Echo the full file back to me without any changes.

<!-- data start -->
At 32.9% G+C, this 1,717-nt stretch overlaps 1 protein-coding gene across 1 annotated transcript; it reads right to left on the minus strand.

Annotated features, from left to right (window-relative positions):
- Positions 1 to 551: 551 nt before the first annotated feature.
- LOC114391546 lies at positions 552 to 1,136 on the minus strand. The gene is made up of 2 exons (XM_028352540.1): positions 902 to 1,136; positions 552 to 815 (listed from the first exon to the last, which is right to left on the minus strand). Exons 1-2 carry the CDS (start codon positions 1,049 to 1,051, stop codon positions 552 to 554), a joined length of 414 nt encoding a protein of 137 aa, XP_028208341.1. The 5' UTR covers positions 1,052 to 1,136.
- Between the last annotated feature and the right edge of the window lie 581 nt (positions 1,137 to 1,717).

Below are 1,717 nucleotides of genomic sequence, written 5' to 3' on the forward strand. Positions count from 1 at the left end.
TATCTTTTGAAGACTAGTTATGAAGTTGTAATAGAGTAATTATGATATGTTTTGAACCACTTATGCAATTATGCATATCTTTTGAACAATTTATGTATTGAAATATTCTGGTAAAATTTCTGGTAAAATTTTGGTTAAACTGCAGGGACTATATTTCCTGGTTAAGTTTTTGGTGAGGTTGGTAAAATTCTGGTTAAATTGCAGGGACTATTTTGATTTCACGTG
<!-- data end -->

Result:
At 32.9% G+C, this 1,717-nt stretch overlaps 1 protein-coding gene across 1 annotated transcript; it reads right to left on the minus strand.

Annotated features, from left to right (window-relative positions):
- Positions 1 to 551: 551 nt before the first annotated feature.
- LOC114391546 lies at positions 552 to 1,136 on the minus strand. The gene is made up of 2 exons (XM_028352540.1): positions 902 to 1,136; positions 552 to 815 (listed from the first exon to the last, which is right to left on the minus strand). Exons 1-2 carry the CDS (start codon positions 1,049 to 1,051, stop codon positions 552 to 554), a joined length of 414 nt encoding a protein of 137 aa, XP_028208341.1. The 5' UTR covers positions 1,052 to 1,136.
- Between the last annotated feature and the right edge of the window lie 581 nt (positions 1,137 to 1,717).

Below are 1,717 nucleotides of genomic sequence, written 5' to 3' on the forward strand. Positions count from 1 at the left end.
TATCTTTTGAAGACTAGTTATGAAGTTGTAATAGAGTAATTATGATATGTTTTGAACCACTTATGCAATTATGCATATCTTTTGAACAATTTATGTATTGAAATATTCTGGTAAAATTTCTGGTAAAATTTTGGTTAAACTGCAGGGACTATATTTCCTGGTTAAGTTTTTGGTGAGGTTGGTAAAATTCTGGTTAAATTGCAGGGACTATTTTGATTTCACGTG